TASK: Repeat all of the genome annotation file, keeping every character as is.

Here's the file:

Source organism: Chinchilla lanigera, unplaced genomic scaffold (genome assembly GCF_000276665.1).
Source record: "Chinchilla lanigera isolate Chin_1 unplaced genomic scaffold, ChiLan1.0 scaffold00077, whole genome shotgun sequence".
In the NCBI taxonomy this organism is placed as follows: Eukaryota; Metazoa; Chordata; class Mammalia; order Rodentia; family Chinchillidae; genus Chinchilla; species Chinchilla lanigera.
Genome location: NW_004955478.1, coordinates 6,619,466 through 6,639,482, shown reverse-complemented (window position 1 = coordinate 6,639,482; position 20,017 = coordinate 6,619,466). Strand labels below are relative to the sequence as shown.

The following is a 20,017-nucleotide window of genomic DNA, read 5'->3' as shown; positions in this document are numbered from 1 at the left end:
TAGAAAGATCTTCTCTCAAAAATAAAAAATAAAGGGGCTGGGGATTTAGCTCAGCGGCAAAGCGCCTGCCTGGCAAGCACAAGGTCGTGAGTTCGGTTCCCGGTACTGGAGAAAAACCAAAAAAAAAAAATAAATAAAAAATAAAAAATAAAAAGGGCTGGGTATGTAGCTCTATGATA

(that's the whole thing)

Source organism: Chinchilla lanigera, unplaced genomic scaffold (genome assembly GCF_000276665.1).
Source record: "Chinchilla lanigera isolate Chin_1 unplaced genomic scaffold, ChiLan1.0 scaffold00077, whole genome shotgun sequence".
In the NCBI taxonomy this organism is placed as follows: Eukaryota; Metazoa; Chordata; class Mammalia; order Rodentia; family Chinchillidae; genus Chinchilla; species Chinchilla lanigera.
Genome location: NW_004955478.1, coordinates 6,619,466 through 6,639,482, shown reverse-complemented (window position 1 = coordinate 6,639,482; position 20,017 = coordinate 6,619,466). Strand labels below are relative to the sequence as shown.

The following is a 20,017-nucleotide window of genomic DNA, read 5'->3' as shown; positions in this document are numbered from 1 at the left end:
TAGAAAGATCTTCTCTCAAAAATAAAAAATAAAGGGGCTGGGGATTTAGCTCAGCGGCAAAGCGCCTGCCTGGCAAGCACAAGGTCGTGAGTTCGGTTCCCGGTACTGGAGAAAAACCAAAAAAAAAAAATAAATAAAAAATAAAAAATAAAAAGGGCTGGGTATGTAGCTCTATGATA